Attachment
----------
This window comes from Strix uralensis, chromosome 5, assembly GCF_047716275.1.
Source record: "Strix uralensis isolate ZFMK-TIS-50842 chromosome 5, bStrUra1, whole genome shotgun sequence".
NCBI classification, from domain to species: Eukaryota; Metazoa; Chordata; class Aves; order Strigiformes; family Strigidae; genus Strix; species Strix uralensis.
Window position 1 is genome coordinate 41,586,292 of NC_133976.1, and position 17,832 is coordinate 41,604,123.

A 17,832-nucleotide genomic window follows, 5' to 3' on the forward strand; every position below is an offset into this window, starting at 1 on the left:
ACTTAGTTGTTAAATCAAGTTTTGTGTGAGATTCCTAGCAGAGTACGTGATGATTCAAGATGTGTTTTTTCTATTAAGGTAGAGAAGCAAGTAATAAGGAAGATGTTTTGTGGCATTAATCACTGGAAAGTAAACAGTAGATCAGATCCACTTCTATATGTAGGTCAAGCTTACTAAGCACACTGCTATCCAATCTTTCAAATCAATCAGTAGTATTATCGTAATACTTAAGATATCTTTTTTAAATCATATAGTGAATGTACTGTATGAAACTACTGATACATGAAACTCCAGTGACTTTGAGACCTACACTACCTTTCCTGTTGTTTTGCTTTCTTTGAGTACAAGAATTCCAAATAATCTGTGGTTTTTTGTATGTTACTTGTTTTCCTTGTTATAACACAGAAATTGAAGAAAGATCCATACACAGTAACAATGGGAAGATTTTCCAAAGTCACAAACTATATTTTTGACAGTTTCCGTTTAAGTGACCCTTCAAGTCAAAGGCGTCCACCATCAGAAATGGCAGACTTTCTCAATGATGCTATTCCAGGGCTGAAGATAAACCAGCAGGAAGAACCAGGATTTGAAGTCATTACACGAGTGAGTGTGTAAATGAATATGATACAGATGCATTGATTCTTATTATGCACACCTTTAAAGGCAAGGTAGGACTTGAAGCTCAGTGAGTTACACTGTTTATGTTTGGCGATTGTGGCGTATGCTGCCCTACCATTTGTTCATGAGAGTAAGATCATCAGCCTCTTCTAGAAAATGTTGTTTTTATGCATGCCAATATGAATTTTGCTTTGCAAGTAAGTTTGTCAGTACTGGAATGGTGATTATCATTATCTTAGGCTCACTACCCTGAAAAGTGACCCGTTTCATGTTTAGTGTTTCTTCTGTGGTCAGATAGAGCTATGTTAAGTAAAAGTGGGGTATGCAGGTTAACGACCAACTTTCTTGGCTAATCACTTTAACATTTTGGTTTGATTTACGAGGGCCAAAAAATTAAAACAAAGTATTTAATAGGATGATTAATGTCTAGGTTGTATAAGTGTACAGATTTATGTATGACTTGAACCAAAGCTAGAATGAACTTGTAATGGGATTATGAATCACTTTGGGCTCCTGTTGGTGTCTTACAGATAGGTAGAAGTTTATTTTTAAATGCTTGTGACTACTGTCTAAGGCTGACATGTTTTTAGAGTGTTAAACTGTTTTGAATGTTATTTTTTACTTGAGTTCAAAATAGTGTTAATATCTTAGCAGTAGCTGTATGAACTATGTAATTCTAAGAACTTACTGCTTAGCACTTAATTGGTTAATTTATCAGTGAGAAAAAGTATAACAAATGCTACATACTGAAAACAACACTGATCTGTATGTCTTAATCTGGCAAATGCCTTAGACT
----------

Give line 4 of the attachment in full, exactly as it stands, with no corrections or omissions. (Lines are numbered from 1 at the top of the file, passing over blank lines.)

Window position 1 is genome coordinate 41,586,292 of NC_133976.1, and position 17,832 is coordinate 41,604,123.